XRRF GOES QVC: This week's releases, then. Propaganda have a long-deserved best of (Outside World) debut, featuring remixes of most of their best cherished tracks; Sound of the Baskervilles is an attempt to freeze in time a 1995 gig from Thee Headcoats and Thee Headcoatees, the band who famously stole Th'Faith Healers extra 'e'; while from the big indie hitters, bothIdlewild's The Remote Part and The Flaming Lip's Yoshimi Battles The Pink Robots battle it out for masterpiece of the week. The reaction to preview hearings of XRRF's nominal mentors Sleater-Kinney's new collection One Beat have been mixed, which is perhaps why the album hasn't yet appeared on available lists despite being scheduled for today - we'd recommend holding out for the Bonus Track version anyway. The acceptable face of rock is, this week, offered by Wilt with My Medicine. Moving back to reactivated material, Fall completists can top up their collection of mumbles and grumbles from Mark E Smith with the release of the Rough Trade singles box set, while those who prefer their miserabilst brow-beating to have a scouse flavour can get their kicks with the reactivated Comedy by Black, probably out again to fund Colin Vernacombe's n plus fifth attempt at a comeback. Though if he wants new shoes, he might hope that Cadburys bring back Strollers and the Wonderful Life themed ad. Visage by Visage and Suicidal Tendencies' Suicidal Tendencies make it a good week for self-titled returns, but the back catalogue gem this week is Let The Breeze Open Our Hearts, a gathering of 14 Iced Bears tracks. Brighton based and Sarah signed, 14 Iced Bears are the unacknowledged start of a lineage that today flows through the Tindersticks and Arab Strap. A must-have, really.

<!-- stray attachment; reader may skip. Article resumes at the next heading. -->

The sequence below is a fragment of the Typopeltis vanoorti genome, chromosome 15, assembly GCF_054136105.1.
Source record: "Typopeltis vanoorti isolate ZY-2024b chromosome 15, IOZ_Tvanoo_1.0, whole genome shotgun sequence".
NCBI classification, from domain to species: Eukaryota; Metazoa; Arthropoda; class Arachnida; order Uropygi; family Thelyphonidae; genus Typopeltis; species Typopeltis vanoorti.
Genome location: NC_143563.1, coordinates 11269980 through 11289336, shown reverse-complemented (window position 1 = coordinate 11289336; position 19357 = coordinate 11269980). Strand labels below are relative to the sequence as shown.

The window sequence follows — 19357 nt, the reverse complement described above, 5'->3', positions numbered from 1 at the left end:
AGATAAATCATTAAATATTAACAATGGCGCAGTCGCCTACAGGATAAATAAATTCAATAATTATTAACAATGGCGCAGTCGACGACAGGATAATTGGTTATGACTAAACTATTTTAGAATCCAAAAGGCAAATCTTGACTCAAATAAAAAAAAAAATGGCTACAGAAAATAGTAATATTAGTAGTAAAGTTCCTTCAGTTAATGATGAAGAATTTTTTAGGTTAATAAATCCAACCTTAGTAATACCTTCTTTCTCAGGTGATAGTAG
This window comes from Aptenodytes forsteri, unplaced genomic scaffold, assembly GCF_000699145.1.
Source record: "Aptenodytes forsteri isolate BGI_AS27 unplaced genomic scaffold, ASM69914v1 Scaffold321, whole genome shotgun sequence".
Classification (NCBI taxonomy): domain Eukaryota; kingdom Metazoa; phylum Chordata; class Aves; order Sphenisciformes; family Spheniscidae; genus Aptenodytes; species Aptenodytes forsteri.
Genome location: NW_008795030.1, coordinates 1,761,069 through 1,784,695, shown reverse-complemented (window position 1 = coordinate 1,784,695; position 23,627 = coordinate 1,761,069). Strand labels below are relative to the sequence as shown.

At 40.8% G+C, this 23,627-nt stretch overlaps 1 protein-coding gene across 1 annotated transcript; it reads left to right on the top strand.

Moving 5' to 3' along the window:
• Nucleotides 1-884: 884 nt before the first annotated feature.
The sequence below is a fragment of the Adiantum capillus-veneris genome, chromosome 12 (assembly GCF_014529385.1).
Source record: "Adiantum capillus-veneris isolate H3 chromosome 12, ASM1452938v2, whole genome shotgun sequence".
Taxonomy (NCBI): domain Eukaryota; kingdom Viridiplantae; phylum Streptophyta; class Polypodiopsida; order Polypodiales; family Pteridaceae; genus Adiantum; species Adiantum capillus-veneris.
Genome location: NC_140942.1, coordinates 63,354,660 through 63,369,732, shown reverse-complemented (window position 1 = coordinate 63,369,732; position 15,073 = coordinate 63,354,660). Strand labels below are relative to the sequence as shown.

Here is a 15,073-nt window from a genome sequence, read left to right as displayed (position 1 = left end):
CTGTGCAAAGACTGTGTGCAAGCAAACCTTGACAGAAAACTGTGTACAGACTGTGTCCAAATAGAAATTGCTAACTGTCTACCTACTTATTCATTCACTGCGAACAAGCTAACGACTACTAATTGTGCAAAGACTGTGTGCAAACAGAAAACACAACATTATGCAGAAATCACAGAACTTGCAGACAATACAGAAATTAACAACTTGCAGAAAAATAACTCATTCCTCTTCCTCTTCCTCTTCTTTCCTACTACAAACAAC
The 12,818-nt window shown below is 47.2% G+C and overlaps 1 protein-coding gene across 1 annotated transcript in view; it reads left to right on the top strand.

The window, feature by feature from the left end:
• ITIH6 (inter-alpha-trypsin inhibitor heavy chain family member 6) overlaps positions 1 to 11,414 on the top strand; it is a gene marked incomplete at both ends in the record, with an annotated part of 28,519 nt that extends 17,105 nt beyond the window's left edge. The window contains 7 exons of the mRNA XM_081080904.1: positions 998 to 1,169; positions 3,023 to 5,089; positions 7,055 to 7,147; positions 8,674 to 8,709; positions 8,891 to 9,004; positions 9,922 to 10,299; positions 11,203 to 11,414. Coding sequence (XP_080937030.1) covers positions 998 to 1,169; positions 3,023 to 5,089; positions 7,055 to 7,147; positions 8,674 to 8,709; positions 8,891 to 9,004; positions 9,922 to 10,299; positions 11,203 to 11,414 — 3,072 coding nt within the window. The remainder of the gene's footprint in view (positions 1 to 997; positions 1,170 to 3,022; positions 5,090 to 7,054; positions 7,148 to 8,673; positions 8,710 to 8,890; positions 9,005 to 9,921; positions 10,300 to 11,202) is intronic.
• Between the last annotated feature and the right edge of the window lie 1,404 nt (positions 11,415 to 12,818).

Singles see darlings of The New The scene go head to head, as the delayed Coral single Goodbye finally gets to say hello on the same day as The Crescent turn roundTest of Time. If you're picking up the Flaming Lips album, chances are you'll also slip Little Rhymes by Mercury Rev into your basket. Moodswings marks the start of the return of My Vitriol, bastard children of JJ72 and Muse, and the battle of the female soloists was supposed to pitch Beth Orton and Concrete Sky against Shakira's Underneath Your Clothes. Despite an almost inexpicable amount of support from the Guardian Media Group (covers of Weekend and the Observer Magazine?), Shakira backed down when her saucy tune had to face down Beth's breezy instant classic, complete with new Coke-ad style naked lady cover. Shakira is holding her fire until next week.

MAYBE VINCE SHOULD INVITE THE QUEEN?: Interesting that the Yorkshire Post was one of those who attacked the plans to hold the Leeds leg of what we must call The Carling Weekender (i.e. The Reading Festival with economies of scale) in Temple Newsham Park in Leeds. The idea of rock bands tramping round the grade II listed park with their hordes of fans and loud music was anathema. Surprising, then, to see the same Yorkshire Post proudly reporting on the Queen's recent visit to Leeds, which was crowned with, erm, a rock concert in Temple Newsham...

THIS BRINGS YOU OFF HERE: Amongst the slug trails left by recent visitors to XRRF are a surprising number of people looking for information on Jeremy Vine (presumably Jimmy Young's core audience worried about the new boy), "Eminem fucks Kirsten Dunst", the frankly scary prospect of "Dave Grohl porn naked" and the ever-popular "Alpinestars."

SPAMBANDS WEEKEND WORLD: Almost Famous? Not even close, lads - and as the behaviour of digital street teams gets worse and worse, they've actually included a link to join their spam army in the spam trying to recruit fans as well. Meanwhile, the frankly perplexing crossover of am porn and mp3 that is College Dorm Life better stop tugging at our coat-tails, or we'll have something to say. College Dorm mp3s? Music to wet tshirts by?